Manon François*

The past decade is characterized by an increasing attention to multinational firms (MNF) behavior not paying their fair share of taxes, which led to a pressing demand to reform international corporate taxation. In 2016, the United States started a debate about whether we should maintain a tax system based on the source principle, where firms are taxed where they produce, or whether we should shift the tax system to a destination-based one, in which firms are taxed where they sell their production. If consumers are considered immobile, a destination-based system would decrease tax optimization (also called profit shifting) possibilities. However, all countries currently use a source-based system, which leads firms to shift profits to low-tax countries, triggering tax competition between States.

In this paper, Manon Francois studies the choice between a source-based and a destination-based tax system for countries facing MNF that allocate profits across tax jurisdictions to reduce their tax payments. The model introduces several levels of decisions for both firms and governments. Firms decide where they declare their profits in order to maximize their after-tax profits. Countries choose their tax rate and enforcement level, which represents how much effort governments are willing to make to prevent firms from shifting profits. Countries also choose their tax base to maximize their tax revenues. The author first investigates the impact of the choice of the tax base on tax competition between countries. With a source-based tax system, firms always shift profits to low-tax countries, which incentivizes countries to lower their tax rate to compete with their opponents and attract profits. This leads to “a race to the bottom”, where tax rates dramatically decrease, thereby potentially reducing the amounts of tax collected. When one country unilaterally moves to a destination-based tax system, it behaves as a tax haven and will thus attract profits, even if it has a high tax rate, which still generates distortions. Only if all countries use destination-based taxation can this tax competition disappear. Therefore, the model shows that, to raise as much tax revenues as possible, source-based countries devote huge efforts into preventing firms from shifting profits. On the contrary, destination-based countries will let firms shift profits without constraints.
So when should countries use source-based over destination-based taxes? Overall, the author shows that all countries should use source-based taxation if firms generate large revenues. In this case, countries set a high tax rate that does not deter firms from declaring profits because governments prevent them from shifting profits. Otherwise, all countries should use destination-based taxes. Also, there exists no sustainable situation where only one country uses a source-based system and the other uses a destination-based system. Indeed, the source-based country would face firms declaring low or negative profits because firms have an incentive to shift profits out of the source-based country and into the destination-based country.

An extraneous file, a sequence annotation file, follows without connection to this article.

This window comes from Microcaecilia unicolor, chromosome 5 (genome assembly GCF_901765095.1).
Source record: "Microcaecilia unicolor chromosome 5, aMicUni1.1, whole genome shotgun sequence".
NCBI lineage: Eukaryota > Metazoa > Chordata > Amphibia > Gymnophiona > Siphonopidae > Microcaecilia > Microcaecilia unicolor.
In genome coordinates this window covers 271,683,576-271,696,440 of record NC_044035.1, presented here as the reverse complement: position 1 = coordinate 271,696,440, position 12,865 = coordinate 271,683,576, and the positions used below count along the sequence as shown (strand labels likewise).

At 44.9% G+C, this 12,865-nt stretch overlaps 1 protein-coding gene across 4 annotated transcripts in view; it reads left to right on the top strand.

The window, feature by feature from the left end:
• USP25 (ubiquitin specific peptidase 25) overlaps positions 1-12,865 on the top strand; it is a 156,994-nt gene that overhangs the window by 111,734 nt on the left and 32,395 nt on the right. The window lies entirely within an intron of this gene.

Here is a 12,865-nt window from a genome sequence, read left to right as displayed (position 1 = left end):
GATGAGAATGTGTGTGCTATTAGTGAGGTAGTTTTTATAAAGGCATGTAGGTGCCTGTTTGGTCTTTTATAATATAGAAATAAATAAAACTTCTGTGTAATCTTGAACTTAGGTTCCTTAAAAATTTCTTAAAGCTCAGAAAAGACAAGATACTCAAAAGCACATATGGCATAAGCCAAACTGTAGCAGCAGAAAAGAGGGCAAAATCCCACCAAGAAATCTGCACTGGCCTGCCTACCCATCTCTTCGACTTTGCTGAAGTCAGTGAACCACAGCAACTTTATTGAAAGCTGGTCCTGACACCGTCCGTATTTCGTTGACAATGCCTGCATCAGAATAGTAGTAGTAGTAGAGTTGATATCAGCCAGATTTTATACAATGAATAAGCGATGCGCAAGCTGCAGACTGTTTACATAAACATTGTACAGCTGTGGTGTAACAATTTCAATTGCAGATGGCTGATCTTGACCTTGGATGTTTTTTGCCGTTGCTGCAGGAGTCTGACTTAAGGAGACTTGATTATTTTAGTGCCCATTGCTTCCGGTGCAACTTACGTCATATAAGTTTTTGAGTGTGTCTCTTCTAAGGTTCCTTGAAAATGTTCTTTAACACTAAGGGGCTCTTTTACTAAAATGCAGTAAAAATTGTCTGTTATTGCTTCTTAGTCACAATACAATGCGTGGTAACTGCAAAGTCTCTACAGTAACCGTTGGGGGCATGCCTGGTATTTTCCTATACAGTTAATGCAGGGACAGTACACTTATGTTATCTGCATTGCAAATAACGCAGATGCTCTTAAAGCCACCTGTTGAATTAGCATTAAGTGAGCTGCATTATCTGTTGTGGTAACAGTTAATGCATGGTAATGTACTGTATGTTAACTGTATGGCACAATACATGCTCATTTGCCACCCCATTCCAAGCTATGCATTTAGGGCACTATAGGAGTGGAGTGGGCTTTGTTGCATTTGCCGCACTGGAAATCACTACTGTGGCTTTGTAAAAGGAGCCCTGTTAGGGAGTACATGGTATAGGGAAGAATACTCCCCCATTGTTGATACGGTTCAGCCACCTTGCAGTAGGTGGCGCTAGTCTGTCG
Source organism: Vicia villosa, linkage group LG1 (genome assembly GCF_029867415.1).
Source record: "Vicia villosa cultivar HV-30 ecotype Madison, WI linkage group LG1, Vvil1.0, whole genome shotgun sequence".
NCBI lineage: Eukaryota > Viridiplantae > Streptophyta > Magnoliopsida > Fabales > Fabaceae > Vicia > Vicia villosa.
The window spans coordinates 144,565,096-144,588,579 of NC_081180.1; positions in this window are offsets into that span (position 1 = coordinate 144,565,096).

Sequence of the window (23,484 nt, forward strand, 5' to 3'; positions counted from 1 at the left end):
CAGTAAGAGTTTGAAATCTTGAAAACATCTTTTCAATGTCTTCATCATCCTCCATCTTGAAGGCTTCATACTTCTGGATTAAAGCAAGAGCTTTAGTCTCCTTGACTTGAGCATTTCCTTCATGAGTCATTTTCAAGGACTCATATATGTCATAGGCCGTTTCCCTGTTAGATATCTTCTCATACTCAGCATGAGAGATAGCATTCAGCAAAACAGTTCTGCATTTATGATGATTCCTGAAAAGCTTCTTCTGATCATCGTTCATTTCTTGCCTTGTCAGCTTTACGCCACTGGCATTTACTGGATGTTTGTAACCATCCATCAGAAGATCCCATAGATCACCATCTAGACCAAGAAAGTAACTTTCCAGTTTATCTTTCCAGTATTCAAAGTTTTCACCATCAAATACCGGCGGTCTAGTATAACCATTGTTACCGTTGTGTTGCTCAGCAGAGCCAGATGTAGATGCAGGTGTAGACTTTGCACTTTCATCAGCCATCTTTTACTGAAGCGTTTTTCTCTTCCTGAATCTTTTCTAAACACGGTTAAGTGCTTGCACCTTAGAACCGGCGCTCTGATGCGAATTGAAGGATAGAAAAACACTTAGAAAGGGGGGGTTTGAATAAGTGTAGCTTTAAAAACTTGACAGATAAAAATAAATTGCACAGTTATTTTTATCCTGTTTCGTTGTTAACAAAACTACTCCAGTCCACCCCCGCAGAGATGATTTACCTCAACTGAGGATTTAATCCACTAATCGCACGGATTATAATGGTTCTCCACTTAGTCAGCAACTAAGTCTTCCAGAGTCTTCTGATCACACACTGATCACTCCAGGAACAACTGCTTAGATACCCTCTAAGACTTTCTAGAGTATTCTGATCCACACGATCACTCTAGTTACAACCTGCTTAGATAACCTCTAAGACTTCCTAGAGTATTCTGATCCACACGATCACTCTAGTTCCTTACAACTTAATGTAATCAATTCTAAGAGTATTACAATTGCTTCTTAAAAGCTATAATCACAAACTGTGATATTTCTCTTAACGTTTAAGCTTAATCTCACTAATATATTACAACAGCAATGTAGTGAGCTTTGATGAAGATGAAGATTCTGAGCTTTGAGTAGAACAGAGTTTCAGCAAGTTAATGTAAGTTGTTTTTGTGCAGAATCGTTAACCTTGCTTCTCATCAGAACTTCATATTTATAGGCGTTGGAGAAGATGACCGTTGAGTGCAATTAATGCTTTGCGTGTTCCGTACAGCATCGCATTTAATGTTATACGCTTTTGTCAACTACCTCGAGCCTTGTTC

This has important implications. First, it suggests that the current international tax system could be the outcome of a noncooperative game played by rich countries. If the objective of countries is indeed to maximize tax revenues, they should stick to their current tax system. Second, it shows that a country deciding to move to destination-based taxation could incentivize other countries to implement such a reform, implying a new worldwide equilibrium tax system immune to profit optimization. The US has already made a move toward a destination-based tax system with the Tax Cuts and Jobs Act in 2017 but has not fully moved to destination-based taxation yet. Which one is bold enough to make the first move towards a destination-based tax system?



Original title of the article: Profit Shifting and Equilibrium Principles of International Taxation

Published in: PSE working paper n°2021-43

Available at

This work has been awarded the Best paper prize 2021, Workshop on Industrial and Public Economics.

* PhD Student (PSE, University Paris 1 Panthéon-Sorbonne)


This synthesis has been published in the June edition of “5 papers… in 5 minutes!” dedicated to PhD students work.

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